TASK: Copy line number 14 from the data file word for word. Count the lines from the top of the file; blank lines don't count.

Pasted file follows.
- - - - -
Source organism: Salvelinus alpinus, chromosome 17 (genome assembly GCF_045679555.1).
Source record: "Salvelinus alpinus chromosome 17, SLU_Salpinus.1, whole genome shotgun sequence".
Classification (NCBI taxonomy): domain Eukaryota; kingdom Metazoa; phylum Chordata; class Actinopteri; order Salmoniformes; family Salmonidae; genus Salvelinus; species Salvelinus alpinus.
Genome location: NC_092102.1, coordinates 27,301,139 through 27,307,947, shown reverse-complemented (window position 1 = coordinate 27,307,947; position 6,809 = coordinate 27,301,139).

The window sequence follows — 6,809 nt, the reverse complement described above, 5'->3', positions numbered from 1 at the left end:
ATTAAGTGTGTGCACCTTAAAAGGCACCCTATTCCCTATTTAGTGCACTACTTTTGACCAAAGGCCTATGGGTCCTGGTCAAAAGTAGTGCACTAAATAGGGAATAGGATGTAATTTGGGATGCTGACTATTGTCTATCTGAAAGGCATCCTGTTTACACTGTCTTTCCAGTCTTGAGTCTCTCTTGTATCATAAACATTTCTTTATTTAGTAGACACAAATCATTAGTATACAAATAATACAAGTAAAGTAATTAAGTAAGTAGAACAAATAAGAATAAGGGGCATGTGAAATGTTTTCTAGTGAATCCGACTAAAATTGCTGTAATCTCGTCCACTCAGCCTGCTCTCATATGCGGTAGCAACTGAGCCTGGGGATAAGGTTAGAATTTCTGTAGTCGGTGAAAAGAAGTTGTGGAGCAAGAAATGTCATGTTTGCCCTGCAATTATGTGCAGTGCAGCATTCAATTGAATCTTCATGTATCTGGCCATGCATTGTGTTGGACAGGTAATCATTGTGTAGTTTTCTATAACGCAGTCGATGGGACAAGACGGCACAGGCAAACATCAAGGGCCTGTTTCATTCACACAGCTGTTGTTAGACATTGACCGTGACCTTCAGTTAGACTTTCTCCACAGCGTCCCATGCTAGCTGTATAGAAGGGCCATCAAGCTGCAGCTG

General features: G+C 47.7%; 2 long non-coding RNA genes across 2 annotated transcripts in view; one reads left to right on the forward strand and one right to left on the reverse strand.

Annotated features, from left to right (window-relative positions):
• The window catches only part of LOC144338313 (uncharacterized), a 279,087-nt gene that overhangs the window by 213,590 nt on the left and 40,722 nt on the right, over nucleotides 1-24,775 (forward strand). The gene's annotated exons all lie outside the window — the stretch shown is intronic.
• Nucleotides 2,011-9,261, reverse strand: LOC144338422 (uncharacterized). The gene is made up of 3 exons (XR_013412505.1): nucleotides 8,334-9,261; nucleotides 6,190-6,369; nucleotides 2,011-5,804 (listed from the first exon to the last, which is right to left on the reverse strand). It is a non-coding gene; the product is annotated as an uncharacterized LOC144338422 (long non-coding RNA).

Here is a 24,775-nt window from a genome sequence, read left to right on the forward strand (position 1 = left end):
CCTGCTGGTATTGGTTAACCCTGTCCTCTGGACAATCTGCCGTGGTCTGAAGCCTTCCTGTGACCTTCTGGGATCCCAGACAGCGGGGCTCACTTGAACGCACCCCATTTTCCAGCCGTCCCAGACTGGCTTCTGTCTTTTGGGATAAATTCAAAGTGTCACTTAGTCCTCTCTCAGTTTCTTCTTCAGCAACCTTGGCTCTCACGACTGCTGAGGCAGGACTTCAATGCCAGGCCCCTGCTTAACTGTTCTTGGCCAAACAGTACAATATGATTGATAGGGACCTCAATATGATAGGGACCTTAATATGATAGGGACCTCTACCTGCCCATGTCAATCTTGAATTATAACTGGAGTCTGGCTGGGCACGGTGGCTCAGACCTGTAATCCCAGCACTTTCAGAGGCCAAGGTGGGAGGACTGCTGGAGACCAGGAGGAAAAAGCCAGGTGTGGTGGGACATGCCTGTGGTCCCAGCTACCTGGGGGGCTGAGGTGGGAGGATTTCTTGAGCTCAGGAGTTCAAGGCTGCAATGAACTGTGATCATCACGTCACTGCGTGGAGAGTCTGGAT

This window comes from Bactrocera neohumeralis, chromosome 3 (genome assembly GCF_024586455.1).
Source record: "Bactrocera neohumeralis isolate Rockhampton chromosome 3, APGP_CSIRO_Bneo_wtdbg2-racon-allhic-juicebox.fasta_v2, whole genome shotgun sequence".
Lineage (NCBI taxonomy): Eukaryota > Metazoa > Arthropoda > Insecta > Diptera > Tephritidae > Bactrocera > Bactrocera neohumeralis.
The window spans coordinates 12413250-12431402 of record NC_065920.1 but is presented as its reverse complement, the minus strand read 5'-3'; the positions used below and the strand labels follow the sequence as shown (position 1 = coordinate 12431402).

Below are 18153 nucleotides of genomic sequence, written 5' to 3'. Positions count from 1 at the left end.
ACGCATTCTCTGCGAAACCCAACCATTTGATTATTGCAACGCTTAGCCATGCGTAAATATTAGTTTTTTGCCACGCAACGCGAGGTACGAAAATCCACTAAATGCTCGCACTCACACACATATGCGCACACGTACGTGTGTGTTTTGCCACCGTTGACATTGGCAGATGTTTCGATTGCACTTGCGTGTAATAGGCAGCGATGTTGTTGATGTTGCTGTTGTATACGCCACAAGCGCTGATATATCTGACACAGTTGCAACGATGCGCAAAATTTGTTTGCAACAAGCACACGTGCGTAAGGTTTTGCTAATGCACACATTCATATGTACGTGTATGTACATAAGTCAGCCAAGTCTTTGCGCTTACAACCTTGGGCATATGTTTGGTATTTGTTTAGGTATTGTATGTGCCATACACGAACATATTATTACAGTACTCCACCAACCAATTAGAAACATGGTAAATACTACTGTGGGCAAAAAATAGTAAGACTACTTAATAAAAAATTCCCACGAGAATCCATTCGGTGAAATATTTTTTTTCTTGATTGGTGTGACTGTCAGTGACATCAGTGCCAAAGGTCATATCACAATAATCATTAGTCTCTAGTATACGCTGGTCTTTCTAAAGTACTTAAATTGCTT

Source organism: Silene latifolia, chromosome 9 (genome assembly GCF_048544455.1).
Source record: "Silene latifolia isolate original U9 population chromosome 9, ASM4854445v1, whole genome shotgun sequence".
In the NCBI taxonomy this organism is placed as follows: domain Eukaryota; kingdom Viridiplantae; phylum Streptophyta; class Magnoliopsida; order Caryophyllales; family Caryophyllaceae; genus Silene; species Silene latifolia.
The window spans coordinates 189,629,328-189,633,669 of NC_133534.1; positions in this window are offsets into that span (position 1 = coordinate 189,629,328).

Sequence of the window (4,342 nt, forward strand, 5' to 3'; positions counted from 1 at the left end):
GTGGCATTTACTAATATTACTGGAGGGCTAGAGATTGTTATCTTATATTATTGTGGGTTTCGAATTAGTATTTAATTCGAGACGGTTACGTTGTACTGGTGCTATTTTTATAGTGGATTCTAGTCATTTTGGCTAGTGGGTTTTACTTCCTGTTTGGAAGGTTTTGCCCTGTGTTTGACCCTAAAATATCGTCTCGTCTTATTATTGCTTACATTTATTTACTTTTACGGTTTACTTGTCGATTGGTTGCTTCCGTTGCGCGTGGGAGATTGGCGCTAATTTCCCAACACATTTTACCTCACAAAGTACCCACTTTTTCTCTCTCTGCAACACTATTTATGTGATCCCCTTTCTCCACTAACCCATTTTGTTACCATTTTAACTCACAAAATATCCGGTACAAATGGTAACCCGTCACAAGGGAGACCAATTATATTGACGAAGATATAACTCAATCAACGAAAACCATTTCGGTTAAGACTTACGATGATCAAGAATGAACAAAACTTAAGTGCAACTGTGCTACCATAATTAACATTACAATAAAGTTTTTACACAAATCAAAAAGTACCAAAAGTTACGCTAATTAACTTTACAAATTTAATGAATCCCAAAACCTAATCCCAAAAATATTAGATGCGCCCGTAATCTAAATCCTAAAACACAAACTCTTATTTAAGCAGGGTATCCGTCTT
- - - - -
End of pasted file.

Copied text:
Source record: "Bactrocera neohumeralis isolate Rockhampton chromosome 3, APGP_CSIRO_Bneo_wtdbg2-racon-allhic-juicebox.fasta_v2, whole genome shotgun sequence".